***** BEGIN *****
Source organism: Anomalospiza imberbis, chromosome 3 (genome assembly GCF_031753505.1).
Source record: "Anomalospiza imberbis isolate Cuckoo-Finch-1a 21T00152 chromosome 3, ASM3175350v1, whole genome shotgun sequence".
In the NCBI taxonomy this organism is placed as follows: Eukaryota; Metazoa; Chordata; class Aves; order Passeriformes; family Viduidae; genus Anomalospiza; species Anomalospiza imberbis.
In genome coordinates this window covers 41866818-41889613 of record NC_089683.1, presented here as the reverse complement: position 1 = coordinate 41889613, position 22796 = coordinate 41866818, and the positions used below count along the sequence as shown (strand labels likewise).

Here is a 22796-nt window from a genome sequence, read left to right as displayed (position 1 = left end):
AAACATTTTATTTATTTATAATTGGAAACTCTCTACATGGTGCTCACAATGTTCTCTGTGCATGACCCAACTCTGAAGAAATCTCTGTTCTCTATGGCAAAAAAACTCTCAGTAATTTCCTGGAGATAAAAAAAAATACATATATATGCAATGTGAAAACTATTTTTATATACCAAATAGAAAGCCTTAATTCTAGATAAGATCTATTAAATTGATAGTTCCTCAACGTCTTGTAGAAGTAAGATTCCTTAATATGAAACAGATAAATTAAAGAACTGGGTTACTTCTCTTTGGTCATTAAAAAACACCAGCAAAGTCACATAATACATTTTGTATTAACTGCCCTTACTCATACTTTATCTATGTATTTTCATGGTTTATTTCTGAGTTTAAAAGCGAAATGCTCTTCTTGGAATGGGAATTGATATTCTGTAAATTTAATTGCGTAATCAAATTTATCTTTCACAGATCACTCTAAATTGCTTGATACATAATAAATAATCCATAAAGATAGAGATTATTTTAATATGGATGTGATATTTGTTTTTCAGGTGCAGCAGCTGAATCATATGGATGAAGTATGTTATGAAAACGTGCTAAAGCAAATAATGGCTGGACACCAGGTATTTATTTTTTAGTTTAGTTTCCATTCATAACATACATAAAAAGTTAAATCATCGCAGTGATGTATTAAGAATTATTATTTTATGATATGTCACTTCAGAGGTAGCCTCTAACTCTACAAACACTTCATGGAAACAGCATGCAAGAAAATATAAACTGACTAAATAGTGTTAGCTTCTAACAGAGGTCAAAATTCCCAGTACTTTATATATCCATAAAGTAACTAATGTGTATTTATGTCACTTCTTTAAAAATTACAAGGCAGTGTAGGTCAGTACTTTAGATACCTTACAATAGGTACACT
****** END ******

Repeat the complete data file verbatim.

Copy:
Source organism: Anomalospiza imberbis, chromosome 3 (genome assembly GCF_031753505.1).
Source record: "Anomalospiza imberbis isolate Cuckoo-Finch-1a 21T00152 chromosome 3, ASM3175350v1, whole genome shotgun sequence".
In the NCBI taxonomy this organism is placed as follows: Eukaryota; Metazoa; Chordata; class Aves; order Passeriformes; family Viduidae; genus Anomalospiza; species Anomalospiza imberbis.
In genome coordinates this window covers 41866818-41889613 of record NC_089683.1, presented here as the reverse complement: position 1 = coordinate 41889613, position 22796 = coordinate 41866818, and the positions used below count along the sequence as shown (strand labels likewise).

Here is a 22796-nt window from a genome sequence, read left to right as displayed (position 1 = left end):
AAACATTTTATTTATTTATAATTGGAAACTCTCTACATGGTGCTCACAATGTTCTCTGTGCATGACCCAACTCTGAAGAAATCTCTGTTCTCTATGGCAAAAAAACTCTCAGTAATTTCCTGGAGATAAAAAAAAATACATATATATGCAATGTGAAAACTATTTTTATATACCAAATAGAAAGCCTTAATTCTAGATAAGATCTATTAAATTGATAGTTCCTCAACGTCTTGTAGAAGTAAGATTCCTTAATATGAAACAGATAAATTAAAGAACTGGGTTACTTCTCTTTGGTCATTAAAAAACACCAGCAAAGTCACATAATACATTTTGTATTAACTGCCCTTACTCATACTTTATCTATGTATTTTCATGGTTTATTTCTGAGTTTAAAAGCGAAATGCTCTTCTTGGAATGGGAATTGATATTCTGTAAATTTAATTGCGTAATCAAATTTATCTTTCACAGATCACTCTAAATTGCTTGATACATAATAAATAATCCATAAAGATAGAGATTATTTTAATATGGATGTGATATTTGTTTTTCAGGTGCAGCAGCTGAATCATATGGATGAAGTATGTTATGAAAACGTGCTAAAGCAAATAATGGCTGGACACCAGGTATTTATTTTTTAGTTTAGTTTCCATTCATAACATACATAAAAAGTTAAATCATCGCAGTGATGTATTAAGAATTATTATTTTATGATATGTCACTTCAGAGGTAGCCTCTAACTCTACAAACACTTCATGGAAACAGCATGCAAGAAAATATAAACTGACTAAATAGTGTTAGCTTCTAACAGAGGTCAAAATTCCCAGTACTTTATATATCCATAAAGTAACTAATGTGTATTTATGTCACTTCTTTAAAAATTACAAGGCAGTGTAGGTCAGTACTTTAGATACCTTACAATAGGTACACT